Fig. 1
figure 1

Alcohol drinking characteristics in male weekly drinkers in 2004–8 and 2013–4, by birth cohort. Prevalence and mean were adjusted for regions. Size of boxes is proportional to the sample size of the respective birth cohort. Error bars are 95% confidence intervals. Mean consumption per session (g/session) and heavy episodic drinking was based on alcohol intake data reported on the last time the participants drank. Heavy episodic drinking is defined as drinking > 60 g of pure alcohol in one session for men. All men at baseline (n = 210,259) and resurvey (n = 9569) were included in (a). All male weekly drinkers at baseline (n = 69,904) and resurvey (n = 2732) were included in (b-d)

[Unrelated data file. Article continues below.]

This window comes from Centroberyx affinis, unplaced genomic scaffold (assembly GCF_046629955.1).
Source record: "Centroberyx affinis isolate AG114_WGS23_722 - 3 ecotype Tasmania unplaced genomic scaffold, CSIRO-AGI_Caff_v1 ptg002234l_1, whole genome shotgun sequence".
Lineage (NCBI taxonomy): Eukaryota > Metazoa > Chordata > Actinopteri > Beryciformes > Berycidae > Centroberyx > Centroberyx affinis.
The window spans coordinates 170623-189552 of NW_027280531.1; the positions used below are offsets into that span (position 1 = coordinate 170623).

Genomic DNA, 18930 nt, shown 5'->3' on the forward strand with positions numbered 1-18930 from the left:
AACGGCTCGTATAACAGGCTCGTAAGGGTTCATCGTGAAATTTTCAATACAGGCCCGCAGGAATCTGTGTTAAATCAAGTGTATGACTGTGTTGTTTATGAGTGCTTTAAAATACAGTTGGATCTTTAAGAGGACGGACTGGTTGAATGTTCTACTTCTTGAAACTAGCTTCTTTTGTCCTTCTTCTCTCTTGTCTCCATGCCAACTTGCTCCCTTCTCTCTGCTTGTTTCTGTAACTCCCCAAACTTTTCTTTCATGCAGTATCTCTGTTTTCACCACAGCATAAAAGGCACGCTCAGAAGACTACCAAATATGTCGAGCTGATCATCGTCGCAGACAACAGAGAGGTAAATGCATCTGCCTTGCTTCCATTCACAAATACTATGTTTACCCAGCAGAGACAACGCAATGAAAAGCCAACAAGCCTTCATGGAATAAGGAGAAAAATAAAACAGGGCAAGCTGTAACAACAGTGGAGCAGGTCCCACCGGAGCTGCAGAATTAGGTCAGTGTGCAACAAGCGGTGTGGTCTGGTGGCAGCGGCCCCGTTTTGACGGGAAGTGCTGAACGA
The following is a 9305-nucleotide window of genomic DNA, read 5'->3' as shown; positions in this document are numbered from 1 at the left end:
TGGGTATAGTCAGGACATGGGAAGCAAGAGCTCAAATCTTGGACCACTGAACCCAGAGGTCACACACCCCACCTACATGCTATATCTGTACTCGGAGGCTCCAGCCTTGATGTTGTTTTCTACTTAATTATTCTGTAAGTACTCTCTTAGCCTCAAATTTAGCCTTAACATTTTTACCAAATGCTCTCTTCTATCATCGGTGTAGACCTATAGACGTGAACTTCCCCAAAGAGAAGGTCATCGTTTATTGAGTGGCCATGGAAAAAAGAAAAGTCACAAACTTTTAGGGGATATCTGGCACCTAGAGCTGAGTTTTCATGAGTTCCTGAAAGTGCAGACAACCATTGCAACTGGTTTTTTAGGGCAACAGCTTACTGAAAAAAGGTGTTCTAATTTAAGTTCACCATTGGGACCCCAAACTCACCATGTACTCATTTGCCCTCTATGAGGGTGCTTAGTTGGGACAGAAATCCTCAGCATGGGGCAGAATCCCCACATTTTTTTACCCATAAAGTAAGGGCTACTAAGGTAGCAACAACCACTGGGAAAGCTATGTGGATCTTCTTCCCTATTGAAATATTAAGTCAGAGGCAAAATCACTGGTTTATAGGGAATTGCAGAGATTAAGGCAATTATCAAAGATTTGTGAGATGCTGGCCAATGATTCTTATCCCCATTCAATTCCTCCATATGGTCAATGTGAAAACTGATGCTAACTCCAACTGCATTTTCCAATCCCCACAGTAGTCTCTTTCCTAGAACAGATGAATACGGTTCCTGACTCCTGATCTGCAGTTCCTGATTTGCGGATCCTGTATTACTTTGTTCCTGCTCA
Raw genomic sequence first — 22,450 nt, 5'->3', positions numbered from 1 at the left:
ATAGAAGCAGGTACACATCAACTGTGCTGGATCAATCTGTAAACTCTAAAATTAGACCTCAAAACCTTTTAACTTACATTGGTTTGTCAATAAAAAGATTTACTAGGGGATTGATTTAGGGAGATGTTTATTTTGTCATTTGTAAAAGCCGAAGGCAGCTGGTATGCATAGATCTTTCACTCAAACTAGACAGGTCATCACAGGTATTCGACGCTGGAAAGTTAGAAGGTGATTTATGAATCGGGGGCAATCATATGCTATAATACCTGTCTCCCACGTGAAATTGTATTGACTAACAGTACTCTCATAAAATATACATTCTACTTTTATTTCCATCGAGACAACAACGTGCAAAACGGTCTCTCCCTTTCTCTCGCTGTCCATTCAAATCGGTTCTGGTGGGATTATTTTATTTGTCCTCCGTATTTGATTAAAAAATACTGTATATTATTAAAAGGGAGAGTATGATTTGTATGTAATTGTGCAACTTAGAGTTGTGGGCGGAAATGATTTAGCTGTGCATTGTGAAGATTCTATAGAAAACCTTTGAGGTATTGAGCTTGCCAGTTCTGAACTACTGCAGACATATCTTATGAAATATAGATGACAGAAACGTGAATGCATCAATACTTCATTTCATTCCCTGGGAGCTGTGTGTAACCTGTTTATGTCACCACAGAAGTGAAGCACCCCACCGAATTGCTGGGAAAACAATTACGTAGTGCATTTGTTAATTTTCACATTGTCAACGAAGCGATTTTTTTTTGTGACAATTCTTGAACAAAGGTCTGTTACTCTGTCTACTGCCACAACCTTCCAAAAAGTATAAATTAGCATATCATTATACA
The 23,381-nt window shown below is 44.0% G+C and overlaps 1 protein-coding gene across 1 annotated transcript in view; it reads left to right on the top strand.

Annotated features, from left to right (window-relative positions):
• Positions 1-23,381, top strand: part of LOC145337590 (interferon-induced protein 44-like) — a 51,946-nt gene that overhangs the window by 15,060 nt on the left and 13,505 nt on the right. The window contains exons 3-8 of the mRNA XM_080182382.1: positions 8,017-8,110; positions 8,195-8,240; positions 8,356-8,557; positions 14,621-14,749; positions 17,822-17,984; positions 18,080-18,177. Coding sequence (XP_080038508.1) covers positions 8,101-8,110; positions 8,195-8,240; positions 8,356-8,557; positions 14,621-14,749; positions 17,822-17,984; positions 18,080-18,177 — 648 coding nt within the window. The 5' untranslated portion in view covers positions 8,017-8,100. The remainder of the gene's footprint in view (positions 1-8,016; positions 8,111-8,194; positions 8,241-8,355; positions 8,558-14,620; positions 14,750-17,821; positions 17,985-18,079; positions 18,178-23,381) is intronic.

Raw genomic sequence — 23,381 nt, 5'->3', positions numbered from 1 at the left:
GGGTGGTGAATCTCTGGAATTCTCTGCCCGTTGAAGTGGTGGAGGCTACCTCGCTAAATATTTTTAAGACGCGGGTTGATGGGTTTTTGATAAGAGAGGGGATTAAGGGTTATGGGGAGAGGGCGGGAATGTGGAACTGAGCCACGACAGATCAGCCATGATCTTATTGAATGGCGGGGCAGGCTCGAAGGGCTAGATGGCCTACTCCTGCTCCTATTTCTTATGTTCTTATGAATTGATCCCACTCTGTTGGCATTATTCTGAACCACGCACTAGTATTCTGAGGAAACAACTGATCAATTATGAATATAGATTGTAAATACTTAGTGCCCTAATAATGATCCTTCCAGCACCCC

Drinking patterns also differed by study area and socio-economic status in men at both surveys. The prevalence of weekly drinking was higher in urban areas, while the proportion of daily drinkers and men reporting problem drinking indicators among those who drank at least weekly was higher in rural areas and lower socio-economic groups (Additional file 1: Tables S10 and S11). Over time, a more marked increase in mean alcohol consumption was observed among urban drinkers. The prevalence of men who reported at least one problem drinking indicator increased in urban areas and particularly in younger urban drinkers, but generally declined in rural areas (Additional file 1: Table S12). Furthermore, younger generations also had a higher tendency to drink beer or multiple beverage types, with a notable rise in the proportion of mixed-beverage drinkers between baseline and resurvey (10% vs. 25% in those born in the 1970s) (Additional file 1: Figure S2).